This is by no means the route of the faitour, though some of the more hardcore among us might consider it that way. They'd say if you don't go up the North Face then you are cheating. Well, the Dry Creek Route is no pushover either. The route features a river crossing (hopefully on a log), an open-forest and dry creekbed approach, routefinding issues in the lower basin, a steep couloir that's avalanche-prone (especially in winter and spring), a rocky headwall to gain the notch above the couloir, a scrub pine brush bash up the South Ridge, steep snow traverses (if early season), and an expansive open summit. The route has a lot of features.
Park at milepost 27 on the Mountain Loop Highway. (This milepost is one of the few on the road; it is on the south side of the road near a long bend.) Currently (as of April 2004), there is a log stretching across the river near this milepost. It was the only log we saw for many hundreds of yards either way. To get to this log, first hike 60 paces up the road (east) from the milepost then bear straight downhill to the river. The log is about eight inches in diameter, 60-80 feet long, and resting close to water level. A funky hoick is required to get up onto the roots from the bank w/o stepping in the water. The first twenty feet of log is across water that's about 15 feet deep. Because of this, you might wish to not walk this part. If you should fall off you won't touch bottom! Instead, you can either walk on your hands and knees or scoot on your butt. The middle third can be walked or done on hands and knees (the water is not as deep as you are tall but you still can't touch bottom with your balance poles). The last third is walkable up onto the opposite (south) bank. The water is shallow enough to touch bottom with your balance poles.
In the forest on the other side of the river, follow plenteous orange and pink tagging on a shallow ridge that forms west of the river where it turns slightly south upstream of the log. The ridge soon departs the river then parallels Dry Creek (which really is dry; the water flows under the surface). Continue on with almost no bushwhacking to where the tagging leads down to the gravel and boulder streambed of Dry Creek. Follow the dry bed south to where it opens up on the east side of the mountain.
The Lower Basin
Some have had trouble negotiating the lower basin cliff band. Conditions in winter and spring may be different than in summer and fall. In winter and spring the gullies leading up through the cliffs may be snowfilled. Later in the season when the snow has melted out the gullies may be impassable. The most feasible gullies are on the right (north) side of the lower basin. These gullies lead toward the towers of the NE Ridge. A prominent waterfall plunges down on the left side of the basin. You could try your luck over yonder but no gaurantees.
Here is what we did:
There was large avalanche debris pile of snow coming far down the basin almost to treeline. We walked up this debris pile to a low-angle toe of rock coming from the right. Going around this toe, we arced back around to the right (north) then crossed back over the toe higher up (mild brush for 50 feet) to get to the next gully over (the next gully to the north). This gully was snow-filled for us. It probably won't be later in the summer. The gully starts out fairly wide. A fixed rope was found hanging down from the slopy rock wall on the right. In a few hundred yards the gully narrowed and turned right a few degrees. The gully then opened up turning left. We took it all the way up to the base of cliffs below the NE Ridge.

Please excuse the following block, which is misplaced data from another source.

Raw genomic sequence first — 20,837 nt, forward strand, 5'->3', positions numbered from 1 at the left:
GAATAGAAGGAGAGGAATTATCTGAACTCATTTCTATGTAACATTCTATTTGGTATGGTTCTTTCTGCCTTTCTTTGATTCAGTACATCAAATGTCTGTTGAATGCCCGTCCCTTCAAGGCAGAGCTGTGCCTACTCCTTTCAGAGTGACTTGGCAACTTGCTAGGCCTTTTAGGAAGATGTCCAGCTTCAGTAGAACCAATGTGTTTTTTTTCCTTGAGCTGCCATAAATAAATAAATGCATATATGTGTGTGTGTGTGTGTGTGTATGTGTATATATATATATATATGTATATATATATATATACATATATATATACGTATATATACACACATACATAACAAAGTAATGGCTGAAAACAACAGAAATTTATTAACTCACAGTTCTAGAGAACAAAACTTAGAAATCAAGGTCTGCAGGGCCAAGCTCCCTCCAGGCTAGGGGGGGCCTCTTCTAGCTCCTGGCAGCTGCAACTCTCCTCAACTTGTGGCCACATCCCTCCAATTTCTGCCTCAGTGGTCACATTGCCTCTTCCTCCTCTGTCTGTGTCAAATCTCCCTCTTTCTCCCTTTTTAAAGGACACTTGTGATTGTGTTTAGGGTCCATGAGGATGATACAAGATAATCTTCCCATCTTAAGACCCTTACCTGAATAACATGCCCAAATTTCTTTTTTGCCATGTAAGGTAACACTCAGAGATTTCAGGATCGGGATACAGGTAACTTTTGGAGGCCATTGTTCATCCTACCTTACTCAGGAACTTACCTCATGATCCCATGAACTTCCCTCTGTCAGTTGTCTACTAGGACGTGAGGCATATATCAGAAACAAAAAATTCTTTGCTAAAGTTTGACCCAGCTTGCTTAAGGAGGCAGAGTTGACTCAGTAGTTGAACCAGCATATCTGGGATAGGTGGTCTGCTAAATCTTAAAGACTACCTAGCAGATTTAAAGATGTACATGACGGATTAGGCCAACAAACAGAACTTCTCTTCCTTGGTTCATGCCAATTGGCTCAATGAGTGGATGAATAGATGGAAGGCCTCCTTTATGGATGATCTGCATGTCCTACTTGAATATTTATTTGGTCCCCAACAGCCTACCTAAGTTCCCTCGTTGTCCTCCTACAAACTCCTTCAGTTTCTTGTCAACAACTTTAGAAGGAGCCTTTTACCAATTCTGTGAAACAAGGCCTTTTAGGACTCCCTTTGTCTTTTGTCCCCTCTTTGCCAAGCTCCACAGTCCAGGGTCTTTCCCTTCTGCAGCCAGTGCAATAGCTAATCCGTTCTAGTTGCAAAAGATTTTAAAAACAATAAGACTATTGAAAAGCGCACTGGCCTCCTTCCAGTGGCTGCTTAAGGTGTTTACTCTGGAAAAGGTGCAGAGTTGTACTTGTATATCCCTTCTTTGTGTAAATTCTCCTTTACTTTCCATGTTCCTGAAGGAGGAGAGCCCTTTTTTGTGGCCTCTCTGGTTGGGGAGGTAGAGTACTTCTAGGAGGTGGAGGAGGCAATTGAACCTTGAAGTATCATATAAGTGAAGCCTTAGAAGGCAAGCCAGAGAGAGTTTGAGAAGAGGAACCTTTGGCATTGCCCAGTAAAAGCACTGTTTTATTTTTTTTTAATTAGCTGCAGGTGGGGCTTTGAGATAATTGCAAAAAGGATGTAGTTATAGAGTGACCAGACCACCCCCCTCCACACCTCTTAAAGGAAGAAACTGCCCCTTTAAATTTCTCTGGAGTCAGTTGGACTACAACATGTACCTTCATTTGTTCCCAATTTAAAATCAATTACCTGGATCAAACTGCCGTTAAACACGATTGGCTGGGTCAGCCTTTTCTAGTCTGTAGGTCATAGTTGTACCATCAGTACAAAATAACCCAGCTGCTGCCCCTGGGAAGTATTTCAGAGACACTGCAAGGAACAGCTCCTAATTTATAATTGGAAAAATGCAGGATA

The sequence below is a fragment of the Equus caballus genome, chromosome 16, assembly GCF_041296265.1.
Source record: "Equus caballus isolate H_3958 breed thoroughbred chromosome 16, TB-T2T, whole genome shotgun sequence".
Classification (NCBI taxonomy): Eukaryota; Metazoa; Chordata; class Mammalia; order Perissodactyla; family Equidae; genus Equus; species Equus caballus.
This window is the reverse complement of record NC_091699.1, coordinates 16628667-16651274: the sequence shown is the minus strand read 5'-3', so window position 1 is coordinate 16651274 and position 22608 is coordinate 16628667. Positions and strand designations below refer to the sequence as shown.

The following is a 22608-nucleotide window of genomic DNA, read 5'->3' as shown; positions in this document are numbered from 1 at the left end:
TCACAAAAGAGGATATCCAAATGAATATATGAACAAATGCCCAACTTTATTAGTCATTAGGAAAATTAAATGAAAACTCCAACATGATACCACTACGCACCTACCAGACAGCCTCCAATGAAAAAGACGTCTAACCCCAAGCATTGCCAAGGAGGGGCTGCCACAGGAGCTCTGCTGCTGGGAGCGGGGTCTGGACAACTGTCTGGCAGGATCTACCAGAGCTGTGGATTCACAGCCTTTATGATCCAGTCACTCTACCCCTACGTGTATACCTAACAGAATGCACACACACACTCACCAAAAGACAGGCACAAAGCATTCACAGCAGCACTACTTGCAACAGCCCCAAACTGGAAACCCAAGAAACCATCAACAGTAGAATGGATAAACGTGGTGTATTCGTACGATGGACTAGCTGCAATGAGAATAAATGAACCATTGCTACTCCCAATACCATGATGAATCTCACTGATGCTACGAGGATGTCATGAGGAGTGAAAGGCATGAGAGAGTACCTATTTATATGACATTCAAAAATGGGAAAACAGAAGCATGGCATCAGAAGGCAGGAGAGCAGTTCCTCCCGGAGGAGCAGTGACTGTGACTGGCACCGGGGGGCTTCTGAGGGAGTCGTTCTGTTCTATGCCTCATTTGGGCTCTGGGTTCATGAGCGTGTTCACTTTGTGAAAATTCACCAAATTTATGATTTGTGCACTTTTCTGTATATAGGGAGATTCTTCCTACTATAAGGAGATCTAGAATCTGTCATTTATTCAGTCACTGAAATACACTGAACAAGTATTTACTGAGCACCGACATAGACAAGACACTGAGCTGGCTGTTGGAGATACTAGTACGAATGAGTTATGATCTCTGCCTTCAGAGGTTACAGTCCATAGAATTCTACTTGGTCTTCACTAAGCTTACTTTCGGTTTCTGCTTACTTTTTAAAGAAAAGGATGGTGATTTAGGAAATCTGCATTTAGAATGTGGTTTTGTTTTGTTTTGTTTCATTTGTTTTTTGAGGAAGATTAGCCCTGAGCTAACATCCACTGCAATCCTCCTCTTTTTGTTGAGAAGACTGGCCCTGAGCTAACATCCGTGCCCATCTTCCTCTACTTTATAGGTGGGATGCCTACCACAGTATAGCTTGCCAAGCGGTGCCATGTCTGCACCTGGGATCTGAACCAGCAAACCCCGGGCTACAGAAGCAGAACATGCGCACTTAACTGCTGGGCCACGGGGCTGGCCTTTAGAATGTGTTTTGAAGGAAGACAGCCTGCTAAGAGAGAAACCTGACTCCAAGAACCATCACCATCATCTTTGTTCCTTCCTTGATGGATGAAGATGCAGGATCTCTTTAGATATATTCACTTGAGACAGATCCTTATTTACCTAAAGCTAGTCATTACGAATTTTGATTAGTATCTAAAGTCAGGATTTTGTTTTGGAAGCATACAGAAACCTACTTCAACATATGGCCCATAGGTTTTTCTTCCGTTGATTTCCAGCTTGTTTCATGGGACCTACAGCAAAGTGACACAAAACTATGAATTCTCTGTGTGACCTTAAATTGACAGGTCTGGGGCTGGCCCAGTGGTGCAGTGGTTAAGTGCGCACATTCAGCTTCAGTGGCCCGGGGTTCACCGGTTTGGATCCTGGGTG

From the upper right side of the lower basin (below the NE Ridge cliffs), traverse open talus or snow slopes south to the base of the obvious couloir coming down from between Big Four's Main and South peaks. Ascend the gully to its head surmounting rock outcrops as necessary (probably on the right side). The couloir opens up at its head into a minor basin hemmed in on all sides by cliffs and uneven terrain. The standard route climbs up to the notch at far left (just north of the South Peak). A steep gully or snowfinger leads to a small cave whereupon a rightward Class-4 traverse and climb on red slabby rock (possibly wet) gets you to the South Ridge of the Main Peak. If you can, try to climb up to the upper notch as the transition from lower notch to upper notch along the ridge requires outrageously tight squeeze climbing through evergreens for about 100 feet.
South Ridge to Summit
Scramble up the Class-3 ridge to below the summit. One or two more evergreen thrash sessions are required along the first half. The route then angles right to the obvious saddle east of the summit ridge. We had to do a super-steep snow traverse for about 30 feet but this snow will probably be gone later in the season. From the saddle, turn left (west) and finish the climb (Class 2).
Scramble back to the upper notch. Squeeze through the evergreens to the lower notch. Set up a rappel at a tree (one 60m rope is sufficient; can maybe use a shorter rope too) and rap down to the gully/snowfinger below the cave. Downclimb the couloir and reverse the remainder of the route. With rappel gear, there are variations but it is probably best to go down the way you came up (if you can).
Maybe a small alpine rack (no need for a lot of pro), 60m rope for rappel, ice axe, crampons maybe, helmet (rock is not all that secure).